The “Casa” Prize / Fernando Dámaso

Each year, the Casa de las Americas prize calls writers and essayists from Latin America and the Caribbean, in their various forms. As in all years, the works presented, in addition to having been previously rated with regards to their literary quality, are passed through a political-ideological screen, before being presented to the different juries; this prevents any inconvenient work from winning an award, when the results are announced. The fauna on the journey is quite varied, though there is a common denominator: to be an anti-imperialist and, at least flirt with the continental left.

This year, a well-known author and essayist, a friend of some anti-democratic characters, and a character himself in one of the chapters of the Guide to the Perfect Latin American Idiot, has become a perfect historian: in a display of clarity and brilliance, he has suggested that the discovery of America did not happen on October 12, 1492, but on April 28, 1959, when the cultural institution Casa de las Americas was founded in Cuba. It has also been said in this land that Cuba exists from January 1, 1959. These digressions are common in some of our distinguished visitors and natives, in order to get along well with the authorities, but without doubt it was this one hand or, as we say in good Cuban, squeezed.

It seems that, a demand for being a juror, besides those already mentioned, is to “break lances” in favor of a national model and it’s outdated followers. Without this there is no invitation, no shelter, no published interviews, no dinners, no tourism in Cienfuegos and, even less, prizes, because the works should be anti-imperialist and deeply Latin America, although after being published (the year after being awarded a prize), was only read by some few snobs, and not going beyond common citizens, mostly interested in other subjects, closer and less bright. Something similar happens with the magazine Casa, its old battle flag, that publishes only one issue a year, so indigestible with its dense content, and its thick and antiquated format.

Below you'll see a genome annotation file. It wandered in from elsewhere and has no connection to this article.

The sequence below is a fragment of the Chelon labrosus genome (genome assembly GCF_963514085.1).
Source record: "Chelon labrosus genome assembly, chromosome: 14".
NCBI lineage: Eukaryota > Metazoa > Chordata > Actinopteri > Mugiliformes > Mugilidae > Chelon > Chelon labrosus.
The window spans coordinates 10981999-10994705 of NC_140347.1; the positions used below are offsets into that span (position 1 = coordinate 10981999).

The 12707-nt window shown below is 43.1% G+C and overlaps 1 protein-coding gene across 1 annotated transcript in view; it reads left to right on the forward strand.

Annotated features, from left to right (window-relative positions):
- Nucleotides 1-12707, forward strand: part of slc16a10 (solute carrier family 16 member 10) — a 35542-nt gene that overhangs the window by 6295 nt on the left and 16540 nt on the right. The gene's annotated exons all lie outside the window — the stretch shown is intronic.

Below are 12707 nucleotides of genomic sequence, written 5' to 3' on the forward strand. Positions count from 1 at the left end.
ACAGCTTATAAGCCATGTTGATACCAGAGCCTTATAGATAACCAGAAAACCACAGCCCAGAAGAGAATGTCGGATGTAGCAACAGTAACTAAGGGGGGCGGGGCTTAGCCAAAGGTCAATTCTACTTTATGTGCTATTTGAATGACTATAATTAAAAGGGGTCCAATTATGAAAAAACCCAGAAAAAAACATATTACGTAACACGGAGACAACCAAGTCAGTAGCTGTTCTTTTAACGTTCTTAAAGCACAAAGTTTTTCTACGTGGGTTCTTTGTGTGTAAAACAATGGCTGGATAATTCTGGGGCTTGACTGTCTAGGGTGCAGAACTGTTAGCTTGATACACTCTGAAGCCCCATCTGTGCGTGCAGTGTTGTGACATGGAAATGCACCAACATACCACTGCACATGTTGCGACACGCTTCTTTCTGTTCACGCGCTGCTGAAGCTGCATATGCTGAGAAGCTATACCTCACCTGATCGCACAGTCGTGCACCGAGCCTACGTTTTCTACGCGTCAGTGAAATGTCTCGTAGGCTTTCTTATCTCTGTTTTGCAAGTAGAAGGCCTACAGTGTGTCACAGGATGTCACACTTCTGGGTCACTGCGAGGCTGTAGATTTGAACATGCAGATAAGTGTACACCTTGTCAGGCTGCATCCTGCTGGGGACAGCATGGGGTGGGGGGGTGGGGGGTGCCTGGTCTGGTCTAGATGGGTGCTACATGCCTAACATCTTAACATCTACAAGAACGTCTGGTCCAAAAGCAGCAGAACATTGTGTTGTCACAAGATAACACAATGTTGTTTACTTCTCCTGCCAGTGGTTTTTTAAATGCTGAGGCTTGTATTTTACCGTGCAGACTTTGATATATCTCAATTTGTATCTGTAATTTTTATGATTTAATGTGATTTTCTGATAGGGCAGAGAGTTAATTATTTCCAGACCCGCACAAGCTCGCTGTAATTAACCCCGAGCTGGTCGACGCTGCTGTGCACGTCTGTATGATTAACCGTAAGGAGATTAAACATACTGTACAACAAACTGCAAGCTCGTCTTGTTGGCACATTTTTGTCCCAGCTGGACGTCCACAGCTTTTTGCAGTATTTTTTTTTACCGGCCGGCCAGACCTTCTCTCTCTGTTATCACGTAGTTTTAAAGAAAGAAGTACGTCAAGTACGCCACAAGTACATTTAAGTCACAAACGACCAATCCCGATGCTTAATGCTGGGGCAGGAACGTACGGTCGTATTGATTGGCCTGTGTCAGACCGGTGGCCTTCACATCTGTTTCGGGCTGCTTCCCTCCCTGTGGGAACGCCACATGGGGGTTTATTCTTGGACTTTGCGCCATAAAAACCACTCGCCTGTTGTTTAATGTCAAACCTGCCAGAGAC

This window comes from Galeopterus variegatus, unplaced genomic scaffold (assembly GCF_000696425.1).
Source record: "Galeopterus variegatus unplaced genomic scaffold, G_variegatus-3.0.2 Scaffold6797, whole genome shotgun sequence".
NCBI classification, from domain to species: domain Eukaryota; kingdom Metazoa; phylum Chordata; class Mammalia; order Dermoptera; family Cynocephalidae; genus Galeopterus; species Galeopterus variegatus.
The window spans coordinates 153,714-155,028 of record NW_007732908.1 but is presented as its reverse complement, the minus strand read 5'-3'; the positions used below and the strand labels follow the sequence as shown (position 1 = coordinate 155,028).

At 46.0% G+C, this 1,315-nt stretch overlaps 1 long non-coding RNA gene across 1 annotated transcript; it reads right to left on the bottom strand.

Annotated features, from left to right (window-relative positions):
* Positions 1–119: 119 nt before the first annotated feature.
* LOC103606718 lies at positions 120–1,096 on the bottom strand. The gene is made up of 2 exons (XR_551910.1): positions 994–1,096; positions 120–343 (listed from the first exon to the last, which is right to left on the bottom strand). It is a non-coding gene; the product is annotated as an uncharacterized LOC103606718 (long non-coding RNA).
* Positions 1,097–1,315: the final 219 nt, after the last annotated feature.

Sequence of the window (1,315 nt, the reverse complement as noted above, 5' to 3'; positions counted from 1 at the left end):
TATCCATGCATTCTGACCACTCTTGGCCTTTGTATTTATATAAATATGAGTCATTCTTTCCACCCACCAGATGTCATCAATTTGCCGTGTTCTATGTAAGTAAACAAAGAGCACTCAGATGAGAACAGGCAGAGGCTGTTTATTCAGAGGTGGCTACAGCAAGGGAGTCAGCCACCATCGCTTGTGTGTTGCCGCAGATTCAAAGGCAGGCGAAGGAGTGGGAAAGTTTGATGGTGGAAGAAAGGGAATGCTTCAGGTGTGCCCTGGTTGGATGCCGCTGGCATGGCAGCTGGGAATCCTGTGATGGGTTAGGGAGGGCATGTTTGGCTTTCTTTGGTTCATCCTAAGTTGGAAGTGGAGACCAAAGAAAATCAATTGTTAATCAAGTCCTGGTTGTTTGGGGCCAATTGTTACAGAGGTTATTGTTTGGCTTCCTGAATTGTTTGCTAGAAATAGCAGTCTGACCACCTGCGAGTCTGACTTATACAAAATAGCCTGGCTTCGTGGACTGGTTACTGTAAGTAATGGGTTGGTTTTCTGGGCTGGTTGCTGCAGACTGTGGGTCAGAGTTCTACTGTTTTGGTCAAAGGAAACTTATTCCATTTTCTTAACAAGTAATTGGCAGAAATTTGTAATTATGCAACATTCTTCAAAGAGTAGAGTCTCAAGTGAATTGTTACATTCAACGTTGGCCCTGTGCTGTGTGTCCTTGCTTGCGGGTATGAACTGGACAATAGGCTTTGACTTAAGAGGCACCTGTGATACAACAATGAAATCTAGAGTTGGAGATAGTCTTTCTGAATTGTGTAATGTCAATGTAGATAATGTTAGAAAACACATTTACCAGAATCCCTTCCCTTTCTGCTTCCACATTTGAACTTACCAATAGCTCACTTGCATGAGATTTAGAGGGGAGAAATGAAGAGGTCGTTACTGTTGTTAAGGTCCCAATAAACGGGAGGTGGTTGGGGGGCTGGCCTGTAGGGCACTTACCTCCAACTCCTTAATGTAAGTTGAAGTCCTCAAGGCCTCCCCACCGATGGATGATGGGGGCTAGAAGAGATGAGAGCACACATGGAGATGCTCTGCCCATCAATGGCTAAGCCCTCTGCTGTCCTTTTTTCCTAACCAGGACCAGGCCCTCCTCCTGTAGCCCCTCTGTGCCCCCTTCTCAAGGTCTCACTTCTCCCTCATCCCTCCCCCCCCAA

The institution, at first comprehensive, tolerant and democratic, has increasingly become an exclusive and dogmatic institution, a government sounding board, a club of former retired rebels, ready to sign letters and supporting statements and editorials against real or imagined enemies, to entertain themselves recalling past glories and giving each other mutual praise, as well as publishing each other’s works, to the delight of themselves. It happens that the Casa prize, like many other things, is also in urgent need of updating.

January 24 2012